Bernard Arnault and Albert Frère, two of Europe’s most prominent billionaires, are considering a bid for Aston Martin, the British luxury sports carmaker that has been put up for sale by Ford Motor.

Mr Arnault, 57, is the chairman, chief executive and controlling shareholder of LVMH, the Paris-based luxury goods multinational that includes Louis Vuitton and Fendi among its brands. He is France’s richest man.

Mr Frère, 80, chairs Groupe Bruxelles Lambert, the listed Belgian investment company that owns big stakes in Total, the oil group, and Lafarge, the cement maker.

The pair are close friends and already jointly own the prestigious Château Cheval Blanc winery in Bordeaux, which they bought in 1998.

The two billionaires announced on Thursday that they were formally joining forces to create a joint investment structure involving Groupe Arnault, which is owned by Mr Arnault, and the Frère-controlled NPM/CNP.

A person close to the pair said: “They are looking at Aston Martin. It falls within the scope of their investment fund.”

Another person with knowledge of the situation confirmed that any bid for Aston Martin could be made through the new structure, adding that such an offer would probably be worth more than €1bn.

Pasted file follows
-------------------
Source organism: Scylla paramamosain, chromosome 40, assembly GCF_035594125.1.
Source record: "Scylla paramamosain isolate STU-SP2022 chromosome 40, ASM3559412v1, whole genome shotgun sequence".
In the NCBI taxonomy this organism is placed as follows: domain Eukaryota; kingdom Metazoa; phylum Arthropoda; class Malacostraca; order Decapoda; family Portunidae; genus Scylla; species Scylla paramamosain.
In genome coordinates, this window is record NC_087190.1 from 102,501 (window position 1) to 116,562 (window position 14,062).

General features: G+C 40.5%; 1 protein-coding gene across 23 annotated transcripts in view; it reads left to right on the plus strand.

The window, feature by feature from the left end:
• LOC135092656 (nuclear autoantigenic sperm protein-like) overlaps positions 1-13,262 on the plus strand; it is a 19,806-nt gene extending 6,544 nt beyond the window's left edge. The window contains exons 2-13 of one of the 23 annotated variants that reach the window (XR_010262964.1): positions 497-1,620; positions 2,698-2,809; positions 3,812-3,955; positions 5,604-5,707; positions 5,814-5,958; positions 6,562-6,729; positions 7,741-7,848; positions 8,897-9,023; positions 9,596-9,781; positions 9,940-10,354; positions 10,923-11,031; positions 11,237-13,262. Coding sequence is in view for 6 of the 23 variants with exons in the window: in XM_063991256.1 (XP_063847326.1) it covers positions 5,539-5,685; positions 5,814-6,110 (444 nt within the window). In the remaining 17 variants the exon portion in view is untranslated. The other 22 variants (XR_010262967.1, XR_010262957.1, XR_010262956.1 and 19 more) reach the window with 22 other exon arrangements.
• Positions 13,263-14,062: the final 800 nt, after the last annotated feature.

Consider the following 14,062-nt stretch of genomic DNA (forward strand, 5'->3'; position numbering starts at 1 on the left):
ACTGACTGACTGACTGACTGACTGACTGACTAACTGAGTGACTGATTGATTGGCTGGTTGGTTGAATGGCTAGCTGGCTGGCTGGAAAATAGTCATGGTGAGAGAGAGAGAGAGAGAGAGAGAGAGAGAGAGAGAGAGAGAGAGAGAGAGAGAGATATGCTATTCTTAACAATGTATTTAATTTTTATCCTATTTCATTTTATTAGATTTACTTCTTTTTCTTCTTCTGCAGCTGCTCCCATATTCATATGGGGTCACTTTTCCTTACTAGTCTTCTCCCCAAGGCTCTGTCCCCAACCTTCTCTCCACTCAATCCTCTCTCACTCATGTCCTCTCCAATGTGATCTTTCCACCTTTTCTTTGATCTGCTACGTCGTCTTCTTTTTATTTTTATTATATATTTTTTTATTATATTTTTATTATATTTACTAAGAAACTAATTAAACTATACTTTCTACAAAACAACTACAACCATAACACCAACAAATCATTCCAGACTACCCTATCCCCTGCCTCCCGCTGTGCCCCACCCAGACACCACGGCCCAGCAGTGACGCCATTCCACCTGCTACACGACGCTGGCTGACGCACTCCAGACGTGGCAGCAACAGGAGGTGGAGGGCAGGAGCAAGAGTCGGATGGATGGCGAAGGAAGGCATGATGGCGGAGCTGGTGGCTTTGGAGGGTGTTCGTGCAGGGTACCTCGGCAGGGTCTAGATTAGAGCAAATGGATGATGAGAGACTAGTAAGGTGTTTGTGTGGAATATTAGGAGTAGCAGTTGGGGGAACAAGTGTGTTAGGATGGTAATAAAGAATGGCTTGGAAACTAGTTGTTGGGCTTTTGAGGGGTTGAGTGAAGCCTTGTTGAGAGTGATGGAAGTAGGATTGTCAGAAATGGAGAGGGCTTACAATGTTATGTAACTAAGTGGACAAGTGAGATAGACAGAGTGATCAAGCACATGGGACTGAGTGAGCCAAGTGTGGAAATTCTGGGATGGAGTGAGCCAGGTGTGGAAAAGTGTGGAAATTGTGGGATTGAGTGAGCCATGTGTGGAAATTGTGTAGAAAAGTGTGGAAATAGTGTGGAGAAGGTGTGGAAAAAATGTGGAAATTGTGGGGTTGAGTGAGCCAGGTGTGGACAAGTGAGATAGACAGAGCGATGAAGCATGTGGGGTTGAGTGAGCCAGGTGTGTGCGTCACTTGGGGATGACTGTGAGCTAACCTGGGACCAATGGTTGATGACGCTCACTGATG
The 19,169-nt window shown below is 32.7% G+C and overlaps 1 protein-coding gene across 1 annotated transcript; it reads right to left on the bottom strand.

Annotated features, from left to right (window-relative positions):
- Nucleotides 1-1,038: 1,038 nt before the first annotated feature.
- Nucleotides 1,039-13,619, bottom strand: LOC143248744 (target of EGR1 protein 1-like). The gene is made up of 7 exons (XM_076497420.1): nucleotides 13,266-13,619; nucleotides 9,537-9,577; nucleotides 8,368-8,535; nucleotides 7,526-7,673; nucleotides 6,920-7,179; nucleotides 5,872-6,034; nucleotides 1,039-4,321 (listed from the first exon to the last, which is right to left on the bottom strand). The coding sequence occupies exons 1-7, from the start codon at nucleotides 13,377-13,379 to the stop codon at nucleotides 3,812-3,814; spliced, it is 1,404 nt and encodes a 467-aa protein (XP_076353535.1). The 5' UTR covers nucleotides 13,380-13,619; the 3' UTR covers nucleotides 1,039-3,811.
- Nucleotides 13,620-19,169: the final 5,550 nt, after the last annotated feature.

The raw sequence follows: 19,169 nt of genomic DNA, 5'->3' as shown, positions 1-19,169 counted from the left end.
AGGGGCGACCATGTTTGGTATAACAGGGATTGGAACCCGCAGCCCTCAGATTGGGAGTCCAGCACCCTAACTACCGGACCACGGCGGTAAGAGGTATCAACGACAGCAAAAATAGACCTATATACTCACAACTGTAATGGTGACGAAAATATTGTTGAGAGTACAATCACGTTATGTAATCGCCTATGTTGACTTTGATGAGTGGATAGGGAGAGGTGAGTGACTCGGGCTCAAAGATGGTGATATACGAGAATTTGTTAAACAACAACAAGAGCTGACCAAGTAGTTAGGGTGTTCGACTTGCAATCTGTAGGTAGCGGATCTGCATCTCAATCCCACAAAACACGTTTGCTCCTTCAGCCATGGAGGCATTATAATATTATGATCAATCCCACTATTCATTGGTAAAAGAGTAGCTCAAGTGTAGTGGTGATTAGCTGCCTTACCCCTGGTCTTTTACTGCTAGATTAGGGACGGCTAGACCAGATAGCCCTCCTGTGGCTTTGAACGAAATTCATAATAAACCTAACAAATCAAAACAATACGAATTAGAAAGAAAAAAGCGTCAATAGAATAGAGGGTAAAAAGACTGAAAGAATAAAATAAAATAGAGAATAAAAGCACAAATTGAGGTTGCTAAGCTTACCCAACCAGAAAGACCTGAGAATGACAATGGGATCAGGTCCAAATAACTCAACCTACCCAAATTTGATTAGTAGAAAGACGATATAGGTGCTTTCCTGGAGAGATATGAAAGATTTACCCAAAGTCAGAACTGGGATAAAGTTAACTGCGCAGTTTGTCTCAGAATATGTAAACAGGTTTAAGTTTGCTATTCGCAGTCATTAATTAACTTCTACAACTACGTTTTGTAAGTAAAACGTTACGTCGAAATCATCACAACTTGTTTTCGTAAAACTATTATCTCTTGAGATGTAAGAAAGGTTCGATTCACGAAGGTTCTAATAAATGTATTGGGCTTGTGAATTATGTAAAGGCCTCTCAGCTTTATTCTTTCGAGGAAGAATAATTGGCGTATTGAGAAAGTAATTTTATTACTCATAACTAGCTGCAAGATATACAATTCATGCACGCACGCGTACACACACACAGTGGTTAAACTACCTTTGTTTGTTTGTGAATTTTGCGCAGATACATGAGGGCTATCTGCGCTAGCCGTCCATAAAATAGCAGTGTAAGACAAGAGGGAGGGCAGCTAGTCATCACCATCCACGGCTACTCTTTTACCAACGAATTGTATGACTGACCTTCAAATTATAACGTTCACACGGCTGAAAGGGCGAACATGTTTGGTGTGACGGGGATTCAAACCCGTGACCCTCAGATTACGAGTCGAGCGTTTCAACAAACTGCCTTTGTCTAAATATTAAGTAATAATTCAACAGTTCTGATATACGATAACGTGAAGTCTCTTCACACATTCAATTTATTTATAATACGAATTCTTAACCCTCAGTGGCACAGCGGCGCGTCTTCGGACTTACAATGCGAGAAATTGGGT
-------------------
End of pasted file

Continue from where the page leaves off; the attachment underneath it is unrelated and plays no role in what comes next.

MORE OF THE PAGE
Ford took a controlling stake in Aston Martin in 1987, but the troubled US carmaker has recently decided to sell the marque – famed for its use in James Bond films – as part of a broad restructuring.

UBS, the investment bank running the auction, has sent out a preliminary information memorandum to prospective bidders. It is shortly expected to draw up a list of those it considers serious bidders.

The newly-formalised collaboration between Mr Frère and Mr Arnault will be able to draw on an equity financing capacity of €1bn. By borrowing money, the private investment vehicle could increase its financial firepower to €4bn-€5bn.

It is becoming more common for wealthy individuals to adopt tactics typically employed by private equity groups. These include Philip Green, the UK retail entrepreneur, Ron Perelman, the US financier, and Naguib Sawiris, the Egyptian telecommunications investor.

In a press release announcing their joint investment plan, Mr Frère and Mr Arnault said the new partnership would take stakes mainly in European companies. They added that several projects were already being studied, without giving further details.

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